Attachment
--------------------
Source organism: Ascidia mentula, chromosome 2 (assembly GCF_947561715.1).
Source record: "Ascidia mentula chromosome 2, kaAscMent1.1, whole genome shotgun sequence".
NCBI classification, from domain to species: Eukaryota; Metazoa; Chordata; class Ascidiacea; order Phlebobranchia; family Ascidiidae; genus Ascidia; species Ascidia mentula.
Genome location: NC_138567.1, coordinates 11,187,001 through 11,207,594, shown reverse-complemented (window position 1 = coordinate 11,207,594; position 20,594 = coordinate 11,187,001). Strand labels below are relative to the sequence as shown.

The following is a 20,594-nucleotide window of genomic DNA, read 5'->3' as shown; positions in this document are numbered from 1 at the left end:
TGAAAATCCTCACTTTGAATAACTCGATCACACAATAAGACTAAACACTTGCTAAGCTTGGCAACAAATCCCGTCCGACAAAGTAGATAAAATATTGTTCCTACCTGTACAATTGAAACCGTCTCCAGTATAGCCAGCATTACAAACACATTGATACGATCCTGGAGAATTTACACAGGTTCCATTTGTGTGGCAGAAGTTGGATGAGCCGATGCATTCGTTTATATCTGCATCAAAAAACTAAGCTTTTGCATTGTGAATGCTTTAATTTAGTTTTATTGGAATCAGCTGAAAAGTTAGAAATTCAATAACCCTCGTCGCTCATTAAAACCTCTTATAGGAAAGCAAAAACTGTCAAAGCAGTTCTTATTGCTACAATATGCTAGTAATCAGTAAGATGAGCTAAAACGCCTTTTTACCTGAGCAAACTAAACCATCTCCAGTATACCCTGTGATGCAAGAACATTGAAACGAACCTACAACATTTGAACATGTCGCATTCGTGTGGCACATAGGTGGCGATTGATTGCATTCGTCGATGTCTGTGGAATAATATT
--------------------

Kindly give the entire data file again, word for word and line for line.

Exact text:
Source organism: Ascidia mentula, chromosome 2 (assembly GCF_947561715.1).
Source record: "Ascidia mentula chromosome 2, kaAscMent1.1, whole genome shotgun sequence".
NCBI classification, from domain to species: Eukaryota; Metazoa; Chordata; class Ascidiacea; order Phlebobranchia; family Ascidiidae; genus Ascidia; species Ascidia mentula.
Genome location: NC_138567.1, coordinates 11,187,001 through 11,207,594, shown reverse-complemented (window position 1 = coordinate 11,207,594; position 20,594 = coordinate 11,187,001). Strand labels below are relative to the sequence as shown.

The following is a 20,594-nucleotide window of genomic DNA, read 5'->3' as shown; positions in this document are numbered from 1 at the left end:
TGAAAATCCTCACTTTGAATAACTCGATCACACAATAAGACTAAACACTTGCTAAGCTTGGCAACAAATCCCGTCCGACAAAGTAGATAAAATATTGTTCCTACCTGTACAATTGAAACCGTCTCCAGTATAGCCAGCATTACAAACACATTGATACGATCCTGGAGAATTTACACAGGTTCCATTTGTGTGGCAGAAGTTGGATGAGCCGATGCATTCGTTTATATCTGCATCAAAAAACTAAGCTTTTGCATTGTGAATGCTTTAATTTAGTTTTATTGGAATCAGCTGAAAAGTTAGAAATTCAATAACCCTCGTCGCTCATTAAAACCTCTTATAGGAAAGCAAAAACTGTCAAAGCAGTTCTTATTGCTACAATATGCTAGTAATCAGTAAGATGAGCTAAAACGCCTTTTTACCTGAGCAAACTAAACCATCTCCAGTATACCCTGTGATGCAAGAACATTGAAACGAACCTACAACATTTGAACATGTCGCATTCGTGTGGCACATAGGTGGCGATTGATTGCATTCGTCGATGTCTGTGGAATAATATT